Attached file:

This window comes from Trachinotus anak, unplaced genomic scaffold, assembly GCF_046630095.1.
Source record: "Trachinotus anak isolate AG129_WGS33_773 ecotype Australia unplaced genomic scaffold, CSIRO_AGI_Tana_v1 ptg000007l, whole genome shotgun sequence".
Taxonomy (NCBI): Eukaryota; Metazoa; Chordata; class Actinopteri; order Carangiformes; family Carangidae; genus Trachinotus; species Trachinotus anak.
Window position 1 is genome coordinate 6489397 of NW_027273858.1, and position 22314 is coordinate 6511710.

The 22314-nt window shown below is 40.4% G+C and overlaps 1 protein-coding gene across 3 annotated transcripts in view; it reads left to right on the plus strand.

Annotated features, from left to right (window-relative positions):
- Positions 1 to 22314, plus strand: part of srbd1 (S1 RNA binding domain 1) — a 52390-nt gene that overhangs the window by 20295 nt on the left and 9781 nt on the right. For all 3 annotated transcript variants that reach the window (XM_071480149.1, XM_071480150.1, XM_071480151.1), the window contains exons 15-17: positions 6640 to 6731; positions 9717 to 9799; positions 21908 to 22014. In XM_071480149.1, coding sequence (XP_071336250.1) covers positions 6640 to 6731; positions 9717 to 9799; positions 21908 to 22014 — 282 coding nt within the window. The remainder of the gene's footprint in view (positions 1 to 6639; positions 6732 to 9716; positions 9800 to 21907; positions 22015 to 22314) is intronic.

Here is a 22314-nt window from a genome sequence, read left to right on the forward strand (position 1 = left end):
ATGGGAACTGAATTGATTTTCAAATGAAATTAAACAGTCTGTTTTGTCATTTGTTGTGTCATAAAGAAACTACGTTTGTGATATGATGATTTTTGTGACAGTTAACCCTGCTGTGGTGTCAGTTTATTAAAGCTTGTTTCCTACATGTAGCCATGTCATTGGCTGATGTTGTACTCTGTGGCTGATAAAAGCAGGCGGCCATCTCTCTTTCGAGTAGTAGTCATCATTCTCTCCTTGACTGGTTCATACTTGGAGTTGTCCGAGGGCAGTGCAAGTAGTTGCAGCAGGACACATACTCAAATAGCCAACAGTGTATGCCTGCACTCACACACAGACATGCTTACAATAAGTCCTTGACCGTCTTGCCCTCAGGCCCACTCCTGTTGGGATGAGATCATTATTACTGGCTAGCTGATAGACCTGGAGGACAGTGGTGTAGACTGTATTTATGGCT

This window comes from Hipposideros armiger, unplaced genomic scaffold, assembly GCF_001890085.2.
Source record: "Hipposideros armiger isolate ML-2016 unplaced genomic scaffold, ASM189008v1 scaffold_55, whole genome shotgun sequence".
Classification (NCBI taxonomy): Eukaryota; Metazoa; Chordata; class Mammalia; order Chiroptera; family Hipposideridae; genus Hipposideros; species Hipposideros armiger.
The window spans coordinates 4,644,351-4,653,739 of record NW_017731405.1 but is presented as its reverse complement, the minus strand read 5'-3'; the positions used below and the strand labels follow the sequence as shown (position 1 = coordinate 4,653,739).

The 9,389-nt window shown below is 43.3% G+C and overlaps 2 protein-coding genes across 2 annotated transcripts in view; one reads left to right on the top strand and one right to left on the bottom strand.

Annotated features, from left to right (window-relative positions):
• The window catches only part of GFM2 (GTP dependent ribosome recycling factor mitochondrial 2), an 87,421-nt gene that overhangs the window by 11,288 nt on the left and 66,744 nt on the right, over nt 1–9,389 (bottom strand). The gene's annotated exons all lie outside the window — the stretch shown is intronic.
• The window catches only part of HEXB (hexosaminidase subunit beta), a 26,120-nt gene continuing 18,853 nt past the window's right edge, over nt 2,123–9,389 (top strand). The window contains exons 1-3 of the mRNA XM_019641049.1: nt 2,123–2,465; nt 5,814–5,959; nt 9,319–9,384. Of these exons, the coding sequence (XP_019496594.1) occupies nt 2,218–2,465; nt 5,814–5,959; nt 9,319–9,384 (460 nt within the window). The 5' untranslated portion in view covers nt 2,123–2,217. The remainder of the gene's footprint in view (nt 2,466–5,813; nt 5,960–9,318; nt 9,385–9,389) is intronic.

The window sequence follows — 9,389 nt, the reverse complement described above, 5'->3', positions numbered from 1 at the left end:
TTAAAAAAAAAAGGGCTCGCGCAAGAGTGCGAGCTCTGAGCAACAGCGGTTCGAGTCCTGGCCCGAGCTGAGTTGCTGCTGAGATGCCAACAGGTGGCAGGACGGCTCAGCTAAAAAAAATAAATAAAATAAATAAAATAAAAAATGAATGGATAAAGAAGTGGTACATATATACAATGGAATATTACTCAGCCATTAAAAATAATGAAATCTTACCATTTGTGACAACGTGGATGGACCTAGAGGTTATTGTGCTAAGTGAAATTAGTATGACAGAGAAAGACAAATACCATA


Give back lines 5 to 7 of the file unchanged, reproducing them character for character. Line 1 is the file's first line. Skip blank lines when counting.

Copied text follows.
The 22314-nt window shown below is 40.4% G+C and overlaps 1 protein-coding gene across 3 annotated transcripts in view; it reads left to right on the plus strand.

Annotated features, from left to right (window-relative positions):
- Positions 1 to 22314, plus strand: part of srbd1 (S1 RNA binding domain 1) — a 52390-nt gene that overhangs the window by 20295 nt on the left and 9781 nt on the right. For all 3 annotated transcript variants that reach the window (XM_071480149.1, XM_071480150.1, XM_071480151.1), the window contains exons 15-17: positions 6640 to 6731; positions 9717 to 9799; positions 21908 to 22014. In XM_071480149.1, coding sequence (XP_071336250.1) covers positions 6640 to 6731; positions 9717 to 9799; positions 21908 to 22014 — 282 coding nt within the window. The remainder of the gene's footprint in view (positions 1 to 6639; positions 6732 to 9716; positions 9800 to 21907; positions 22015 to 22314) is intronic.